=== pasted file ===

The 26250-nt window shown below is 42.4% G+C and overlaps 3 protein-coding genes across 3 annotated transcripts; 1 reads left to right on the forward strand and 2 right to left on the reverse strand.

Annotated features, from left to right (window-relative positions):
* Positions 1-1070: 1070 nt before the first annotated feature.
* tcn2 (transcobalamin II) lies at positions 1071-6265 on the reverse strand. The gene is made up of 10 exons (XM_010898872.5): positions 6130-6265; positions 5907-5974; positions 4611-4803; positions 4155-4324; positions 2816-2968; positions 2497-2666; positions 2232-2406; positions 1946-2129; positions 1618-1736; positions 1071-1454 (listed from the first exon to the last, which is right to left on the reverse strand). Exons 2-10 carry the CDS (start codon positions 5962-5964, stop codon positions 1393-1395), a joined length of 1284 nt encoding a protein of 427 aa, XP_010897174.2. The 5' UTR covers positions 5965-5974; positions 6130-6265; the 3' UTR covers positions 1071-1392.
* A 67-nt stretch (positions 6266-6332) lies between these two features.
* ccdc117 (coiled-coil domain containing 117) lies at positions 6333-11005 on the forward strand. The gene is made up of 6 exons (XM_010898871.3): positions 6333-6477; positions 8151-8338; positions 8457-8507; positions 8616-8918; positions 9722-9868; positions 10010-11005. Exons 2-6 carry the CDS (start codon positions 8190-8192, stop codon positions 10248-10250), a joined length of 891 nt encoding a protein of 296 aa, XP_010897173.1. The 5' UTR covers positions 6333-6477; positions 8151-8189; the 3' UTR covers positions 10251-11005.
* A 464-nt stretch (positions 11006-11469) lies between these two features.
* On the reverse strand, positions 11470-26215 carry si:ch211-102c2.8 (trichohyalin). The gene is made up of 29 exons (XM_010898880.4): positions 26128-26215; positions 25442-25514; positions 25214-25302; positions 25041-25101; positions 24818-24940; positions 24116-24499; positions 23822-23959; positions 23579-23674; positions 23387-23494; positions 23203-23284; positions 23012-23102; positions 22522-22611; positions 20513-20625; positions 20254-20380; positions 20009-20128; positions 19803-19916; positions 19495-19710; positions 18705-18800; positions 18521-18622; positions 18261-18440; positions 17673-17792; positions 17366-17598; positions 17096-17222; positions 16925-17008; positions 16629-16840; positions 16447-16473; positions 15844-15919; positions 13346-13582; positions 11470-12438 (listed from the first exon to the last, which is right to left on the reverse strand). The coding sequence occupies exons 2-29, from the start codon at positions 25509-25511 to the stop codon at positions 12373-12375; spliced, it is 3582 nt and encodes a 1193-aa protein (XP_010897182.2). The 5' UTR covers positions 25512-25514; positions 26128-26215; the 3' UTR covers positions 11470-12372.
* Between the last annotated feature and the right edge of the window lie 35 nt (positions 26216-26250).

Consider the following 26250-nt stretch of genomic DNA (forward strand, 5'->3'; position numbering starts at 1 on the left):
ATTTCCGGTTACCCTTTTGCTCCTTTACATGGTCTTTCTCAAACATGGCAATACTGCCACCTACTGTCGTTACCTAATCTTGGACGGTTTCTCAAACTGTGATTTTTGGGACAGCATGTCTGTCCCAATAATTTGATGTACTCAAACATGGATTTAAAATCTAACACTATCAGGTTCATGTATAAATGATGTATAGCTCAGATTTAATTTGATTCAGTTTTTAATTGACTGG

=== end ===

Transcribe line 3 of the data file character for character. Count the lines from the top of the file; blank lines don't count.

* Positions 1-1070: 1070 nt before the first annotated feature.